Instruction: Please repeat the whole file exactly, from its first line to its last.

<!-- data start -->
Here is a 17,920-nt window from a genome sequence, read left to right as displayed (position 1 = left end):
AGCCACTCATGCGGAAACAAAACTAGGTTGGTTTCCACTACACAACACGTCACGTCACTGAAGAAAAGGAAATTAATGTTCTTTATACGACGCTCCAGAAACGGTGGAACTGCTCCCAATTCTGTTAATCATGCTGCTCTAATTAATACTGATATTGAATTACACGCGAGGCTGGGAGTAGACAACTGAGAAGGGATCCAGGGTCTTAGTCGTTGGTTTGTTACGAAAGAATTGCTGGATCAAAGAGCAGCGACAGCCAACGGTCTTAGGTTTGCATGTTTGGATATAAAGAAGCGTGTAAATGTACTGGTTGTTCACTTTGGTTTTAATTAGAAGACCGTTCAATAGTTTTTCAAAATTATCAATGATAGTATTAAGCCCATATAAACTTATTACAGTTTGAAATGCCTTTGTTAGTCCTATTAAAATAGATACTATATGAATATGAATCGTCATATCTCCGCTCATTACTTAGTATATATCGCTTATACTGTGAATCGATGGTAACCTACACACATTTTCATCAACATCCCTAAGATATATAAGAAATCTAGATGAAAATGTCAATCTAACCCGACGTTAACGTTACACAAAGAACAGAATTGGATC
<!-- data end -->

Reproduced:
Here is a 17,920-nt window from a genome sequence, read left to right as displayed (position 1 = left end):
AGCCACTCATGCGGAAACAAAACTAGGTTGGTTTCCACTACACAACACGTCACGTCACTGAAGAAAAGGAAATTAATGTTCTTTATACGACGCTCCAGAAACGGTGGAACTGCTCCCAATTCTGTTAATCATGCTGCTCTAATTAATACTGATATTGAATTACACGCGAGGCTGGGAGTAGACAACTGAGAAGGGATCCAGGGTCTTAGTCGTTGGTTTGTTACGAAAGAATTGCTGGATCAAAGAGCAGCGACAGCCAACGGTCTTAGGTTTGCATGTTTGGATATAAAGAAGCGTGTAAATGTACTGGTTGTTCACTTTGGTTTTAATTAGAAGACCGTTCAATAGTTTTTCAAAATTATCAATGATAGTATTAAGCCCATATAAACTTATTACAGTTTGAAATGCCTTTGTTAGTCCTATTAAAATAGATACTATATGAATATGAATCGTCATATCTCCGCTCATTACTTAGTATATATCGCTTATACTGTGAATCGATGGTAACCTACACACATTTTCATCAACATCCCTAAGATATATAAGAAATCTAGATGAAAATGTCAATCTAACCCGACGTTAACGTTACACAAAGAACAGAATTGGATC